[quickphilosophy] Re: Fodor on Concepts II: First argument against BCP

  • From: wittrsl@xxxxxxxxxxxxx
  • To: quickphilosophy@xxxxxxxxxxxxxxx
  • Date: Fri, 20 Aug 2010 13:35:36 -0000


--- In quickphilosophy@xxxxxxxxxxxxxxx, "iro3isdx" <xznwrjnk-evca@...> wrote:
>
> 
> --- In quickphilosophy@xxxxxxxxxxxxxxx, "walto" <calhorn@> wrote:
> 
> 
> > responding to
> http://groups.yahoo.com/group/quickphilosophy/message/141
> 
> 
> > Walter:
> > To take down concept pragmatism, Fodor first defines what he takes
> > to be a bare boned version of it, which he calls "BCP." Then he
> > provides three arguments against it: I'll discuss only the first.
> 
> That strikes me as a bit of a strawman argument.  Fodor defines his 
> opponents' position, then refutes it.  But it is not up to Fodor to 
> define his opponent's view.  Rather, the opponents get to do that.
> 

Yes, I think you're right.  He calls BCP any theory according to which
"concept possession is constituted by" two epistemic capacities, that for 
INFERRING and that for SORTING. 

But I think sensible BCPers are much more likely simply to claim that some 
group of inferring and/or sorting skills are necessary (though perhaps not 
sufficient) for concept possession (and certainly for TELLING that somebody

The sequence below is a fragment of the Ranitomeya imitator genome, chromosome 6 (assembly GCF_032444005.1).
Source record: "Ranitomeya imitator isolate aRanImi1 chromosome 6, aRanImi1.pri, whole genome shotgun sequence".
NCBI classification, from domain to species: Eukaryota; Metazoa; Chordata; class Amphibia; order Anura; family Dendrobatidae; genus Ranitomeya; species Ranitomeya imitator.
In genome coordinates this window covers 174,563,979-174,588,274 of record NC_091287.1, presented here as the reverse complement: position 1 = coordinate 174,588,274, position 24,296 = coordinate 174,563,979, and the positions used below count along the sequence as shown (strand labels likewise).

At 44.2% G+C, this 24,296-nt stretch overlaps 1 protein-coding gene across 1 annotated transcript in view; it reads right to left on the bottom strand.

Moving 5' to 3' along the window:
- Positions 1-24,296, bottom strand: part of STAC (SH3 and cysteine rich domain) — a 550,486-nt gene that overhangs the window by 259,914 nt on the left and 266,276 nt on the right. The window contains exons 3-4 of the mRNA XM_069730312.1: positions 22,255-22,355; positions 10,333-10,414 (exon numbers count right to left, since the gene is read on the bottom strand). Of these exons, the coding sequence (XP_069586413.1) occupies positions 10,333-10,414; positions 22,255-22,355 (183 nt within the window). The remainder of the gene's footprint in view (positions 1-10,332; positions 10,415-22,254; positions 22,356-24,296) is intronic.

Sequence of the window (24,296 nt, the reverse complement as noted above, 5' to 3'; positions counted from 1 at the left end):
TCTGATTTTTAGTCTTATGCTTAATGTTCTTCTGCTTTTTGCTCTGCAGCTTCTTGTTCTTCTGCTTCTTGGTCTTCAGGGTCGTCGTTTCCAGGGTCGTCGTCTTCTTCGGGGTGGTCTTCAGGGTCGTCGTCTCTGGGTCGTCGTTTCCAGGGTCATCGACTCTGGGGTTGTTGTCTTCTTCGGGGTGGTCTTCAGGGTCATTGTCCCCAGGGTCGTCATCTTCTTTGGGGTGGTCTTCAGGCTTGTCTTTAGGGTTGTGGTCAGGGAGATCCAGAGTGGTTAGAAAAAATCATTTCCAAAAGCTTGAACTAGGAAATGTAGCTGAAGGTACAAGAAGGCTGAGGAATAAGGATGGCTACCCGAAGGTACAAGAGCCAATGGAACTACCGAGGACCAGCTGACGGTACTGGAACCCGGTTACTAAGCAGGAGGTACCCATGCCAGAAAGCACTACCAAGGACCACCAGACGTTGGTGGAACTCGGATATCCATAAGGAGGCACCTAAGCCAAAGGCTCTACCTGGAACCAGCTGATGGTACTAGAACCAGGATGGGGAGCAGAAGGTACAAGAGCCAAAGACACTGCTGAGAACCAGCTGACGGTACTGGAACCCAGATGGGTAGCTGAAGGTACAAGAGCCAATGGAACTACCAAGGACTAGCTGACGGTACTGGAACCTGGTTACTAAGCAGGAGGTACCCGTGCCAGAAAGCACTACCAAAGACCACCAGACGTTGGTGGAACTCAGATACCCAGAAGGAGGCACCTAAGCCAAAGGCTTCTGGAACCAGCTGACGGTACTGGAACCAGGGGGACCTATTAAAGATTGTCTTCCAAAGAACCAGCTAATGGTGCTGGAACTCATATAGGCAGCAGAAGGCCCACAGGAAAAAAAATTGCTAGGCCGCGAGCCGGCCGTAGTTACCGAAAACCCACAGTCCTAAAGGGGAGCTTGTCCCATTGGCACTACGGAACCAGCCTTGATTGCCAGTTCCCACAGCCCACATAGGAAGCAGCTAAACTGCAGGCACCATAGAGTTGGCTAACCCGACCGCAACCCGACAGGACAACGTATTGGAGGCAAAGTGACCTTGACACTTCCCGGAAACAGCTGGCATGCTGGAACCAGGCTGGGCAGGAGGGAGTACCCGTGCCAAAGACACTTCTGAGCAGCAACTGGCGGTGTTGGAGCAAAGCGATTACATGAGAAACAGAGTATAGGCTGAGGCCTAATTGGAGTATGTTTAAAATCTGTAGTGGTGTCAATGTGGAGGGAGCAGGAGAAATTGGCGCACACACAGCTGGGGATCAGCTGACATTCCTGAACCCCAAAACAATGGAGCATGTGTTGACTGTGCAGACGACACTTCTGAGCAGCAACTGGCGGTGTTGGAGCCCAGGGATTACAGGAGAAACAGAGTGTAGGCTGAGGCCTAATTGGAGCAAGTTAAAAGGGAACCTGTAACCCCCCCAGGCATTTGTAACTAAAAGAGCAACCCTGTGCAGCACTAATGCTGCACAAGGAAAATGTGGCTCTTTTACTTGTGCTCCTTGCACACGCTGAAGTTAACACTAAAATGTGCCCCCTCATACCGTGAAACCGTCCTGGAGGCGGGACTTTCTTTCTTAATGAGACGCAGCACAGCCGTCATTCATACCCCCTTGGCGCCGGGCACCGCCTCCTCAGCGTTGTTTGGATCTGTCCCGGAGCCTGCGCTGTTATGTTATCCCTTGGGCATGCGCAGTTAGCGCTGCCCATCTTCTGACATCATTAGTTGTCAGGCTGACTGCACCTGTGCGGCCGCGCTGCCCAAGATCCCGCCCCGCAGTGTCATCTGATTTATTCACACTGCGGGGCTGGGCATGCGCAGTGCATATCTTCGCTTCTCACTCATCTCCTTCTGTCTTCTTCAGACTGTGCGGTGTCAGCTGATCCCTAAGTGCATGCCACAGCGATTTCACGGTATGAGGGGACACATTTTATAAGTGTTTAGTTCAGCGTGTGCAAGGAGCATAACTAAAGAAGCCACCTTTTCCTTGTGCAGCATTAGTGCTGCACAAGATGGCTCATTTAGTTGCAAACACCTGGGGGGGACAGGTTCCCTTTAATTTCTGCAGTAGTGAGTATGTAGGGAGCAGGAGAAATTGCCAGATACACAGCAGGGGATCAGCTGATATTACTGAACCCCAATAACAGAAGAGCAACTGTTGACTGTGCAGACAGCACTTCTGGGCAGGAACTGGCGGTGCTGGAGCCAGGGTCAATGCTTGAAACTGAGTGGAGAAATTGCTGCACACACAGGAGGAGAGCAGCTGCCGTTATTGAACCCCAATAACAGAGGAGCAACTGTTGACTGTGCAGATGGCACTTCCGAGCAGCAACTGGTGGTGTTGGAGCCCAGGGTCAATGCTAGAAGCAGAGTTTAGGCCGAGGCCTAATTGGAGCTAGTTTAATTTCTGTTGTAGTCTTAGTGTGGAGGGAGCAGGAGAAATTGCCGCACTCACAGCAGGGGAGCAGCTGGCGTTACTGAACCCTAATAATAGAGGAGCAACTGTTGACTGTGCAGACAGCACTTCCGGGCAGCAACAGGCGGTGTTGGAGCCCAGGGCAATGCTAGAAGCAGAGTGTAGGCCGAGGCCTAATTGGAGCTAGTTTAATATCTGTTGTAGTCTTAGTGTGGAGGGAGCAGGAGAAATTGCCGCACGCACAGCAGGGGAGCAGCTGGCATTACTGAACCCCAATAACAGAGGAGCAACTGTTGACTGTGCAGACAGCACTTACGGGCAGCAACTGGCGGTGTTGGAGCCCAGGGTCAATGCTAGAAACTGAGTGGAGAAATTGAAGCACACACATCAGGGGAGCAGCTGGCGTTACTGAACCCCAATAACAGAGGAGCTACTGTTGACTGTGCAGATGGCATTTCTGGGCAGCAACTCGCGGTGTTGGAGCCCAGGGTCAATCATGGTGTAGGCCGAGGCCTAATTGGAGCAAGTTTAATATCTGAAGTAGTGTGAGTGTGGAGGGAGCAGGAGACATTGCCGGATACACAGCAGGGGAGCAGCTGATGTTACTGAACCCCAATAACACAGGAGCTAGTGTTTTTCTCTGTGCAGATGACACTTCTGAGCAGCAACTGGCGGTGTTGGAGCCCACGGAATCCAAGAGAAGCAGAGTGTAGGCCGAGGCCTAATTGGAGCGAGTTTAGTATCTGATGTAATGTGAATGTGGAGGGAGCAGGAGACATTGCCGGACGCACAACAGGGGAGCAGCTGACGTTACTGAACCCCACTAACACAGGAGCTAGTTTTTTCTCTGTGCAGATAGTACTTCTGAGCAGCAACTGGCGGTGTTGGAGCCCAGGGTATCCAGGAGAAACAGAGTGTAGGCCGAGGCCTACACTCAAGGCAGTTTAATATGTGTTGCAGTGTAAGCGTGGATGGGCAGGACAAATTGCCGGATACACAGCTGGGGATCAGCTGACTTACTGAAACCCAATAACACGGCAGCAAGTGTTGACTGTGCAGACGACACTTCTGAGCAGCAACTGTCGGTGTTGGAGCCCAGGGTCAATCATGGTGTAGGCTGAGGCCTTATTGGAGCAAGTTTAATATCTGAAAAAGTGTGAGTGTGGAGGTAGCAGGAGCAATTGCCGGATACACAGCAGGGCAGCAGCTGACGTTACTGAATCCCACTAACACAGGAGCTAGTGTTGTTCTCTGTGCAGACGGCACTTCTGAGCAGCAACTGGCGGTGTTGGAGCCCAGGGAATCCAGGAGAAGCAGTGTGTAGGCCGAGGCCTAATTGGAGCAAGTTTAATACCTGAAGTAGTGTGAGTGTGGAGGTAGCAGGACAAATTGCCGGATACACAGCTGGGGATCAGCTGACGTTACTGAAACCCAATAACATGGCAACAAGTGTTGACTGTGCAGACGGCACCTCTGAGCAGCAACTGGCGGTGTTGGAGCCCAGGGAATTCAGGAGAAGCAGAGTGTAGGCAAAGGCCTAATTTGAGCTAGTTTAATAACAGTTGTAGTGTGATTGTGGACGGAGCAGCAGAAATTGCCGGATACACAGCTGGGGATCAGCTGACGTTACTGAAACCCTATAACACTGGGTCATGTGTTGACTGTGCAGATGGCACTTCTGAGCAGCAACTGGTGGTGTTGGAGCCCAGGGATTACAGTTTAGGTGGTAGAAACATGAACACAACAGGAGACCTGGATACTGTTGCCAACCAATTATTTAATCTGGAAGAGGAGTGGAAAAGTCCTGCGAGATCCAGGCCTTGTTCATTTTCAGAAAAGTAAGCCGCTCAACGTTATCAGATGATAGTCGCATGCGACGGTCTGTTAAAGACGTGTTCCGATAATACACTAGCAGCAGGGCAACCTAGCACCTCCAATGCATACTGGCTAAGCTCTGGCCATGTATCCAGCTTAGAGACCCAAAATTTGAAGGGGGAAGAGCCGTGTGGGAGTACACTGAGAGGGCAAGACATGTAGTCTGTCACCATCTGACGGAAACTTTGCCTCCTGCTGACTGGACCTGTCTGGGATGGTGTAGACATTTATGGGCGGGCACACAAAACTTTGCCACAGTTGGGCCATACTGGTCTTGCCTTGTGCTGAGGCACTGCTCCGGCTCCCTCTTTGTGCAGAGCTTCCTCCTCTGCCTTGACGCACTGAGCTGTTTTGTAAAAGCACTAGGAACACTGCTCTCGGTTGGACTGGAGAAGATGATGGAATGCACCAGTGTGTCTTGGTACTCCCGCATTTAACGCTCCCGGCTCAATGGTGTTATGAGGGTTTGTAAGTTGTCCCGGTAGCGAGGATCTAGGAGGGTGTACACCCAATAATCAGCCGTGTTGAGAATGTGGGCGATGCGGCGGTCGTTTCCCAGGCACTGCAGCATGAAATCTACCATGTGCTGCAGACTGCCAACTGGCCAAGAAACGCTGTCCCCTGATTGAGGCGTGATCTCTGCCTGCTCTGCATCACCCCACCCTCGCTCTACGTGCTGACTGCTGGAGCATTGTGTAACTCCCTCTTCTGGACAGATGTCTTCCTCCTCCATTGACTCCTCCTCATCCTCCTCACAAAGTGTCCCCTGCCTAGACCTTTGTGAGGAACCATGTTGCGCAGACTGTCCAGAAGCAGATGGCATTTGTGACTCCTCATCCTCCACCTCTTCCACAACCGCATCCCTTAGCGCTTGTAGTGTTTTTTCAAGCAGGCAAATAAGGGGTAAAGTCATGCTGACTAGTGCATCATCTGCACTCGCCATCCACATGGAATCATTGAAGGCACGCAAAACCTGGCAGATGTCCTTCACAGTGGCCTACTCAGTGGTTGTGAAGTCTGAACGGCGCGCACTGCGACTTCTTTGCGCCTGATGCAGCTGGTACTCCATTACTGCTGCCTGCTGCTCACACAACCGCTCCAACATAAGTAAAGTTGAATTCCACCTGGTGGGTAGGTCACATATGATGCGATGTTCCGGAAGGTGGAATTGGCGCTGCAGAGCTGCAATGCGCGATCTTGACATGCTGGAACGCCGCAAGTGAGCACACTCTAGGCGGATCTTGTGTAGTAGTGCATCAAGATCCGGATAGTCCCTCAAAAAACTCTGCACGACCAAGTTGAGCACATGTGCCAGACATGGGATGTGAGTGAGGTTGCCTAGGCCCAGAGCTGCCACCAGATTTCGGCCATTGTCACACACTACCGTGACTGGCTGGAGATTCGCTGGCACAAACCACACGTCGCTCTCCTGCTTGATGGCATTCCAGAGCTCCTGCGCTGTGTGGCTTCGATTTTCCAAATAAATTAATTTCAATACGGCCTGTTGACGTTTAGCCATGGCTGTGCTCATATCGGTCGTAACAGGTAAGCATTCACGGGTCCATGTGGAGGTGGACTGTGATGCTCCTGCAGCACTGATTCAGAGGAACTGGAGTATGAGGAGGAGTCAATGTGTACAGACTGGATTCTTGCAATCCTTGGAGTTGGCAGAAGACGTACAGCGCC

else has it).  That is, if somebody doesn't know that red is a color and can't 
tell red things from blue things, he doesn't have the concept RED.  For 
familiar reasons (that Fodor gives later) these skills should probably not also 
be thought to be sufficient for concept possession.  But why must a BCPer say 
they are?

BTW, thanks for filling in some of the blanks on Fodor in your other post.  I 
haven't read much of his stuff (though I have found a couple of his reviews 
hilarious), and what little I have read I think has probably been in the area 
of mind-brain identity/functionalism.  I'd probably have read more, but I have 
the general sense from what I've seen that I'm not going to agree with too 
much, so I turn elsewhere.  Probably not a very healthy attitude, but there it 
is.

W

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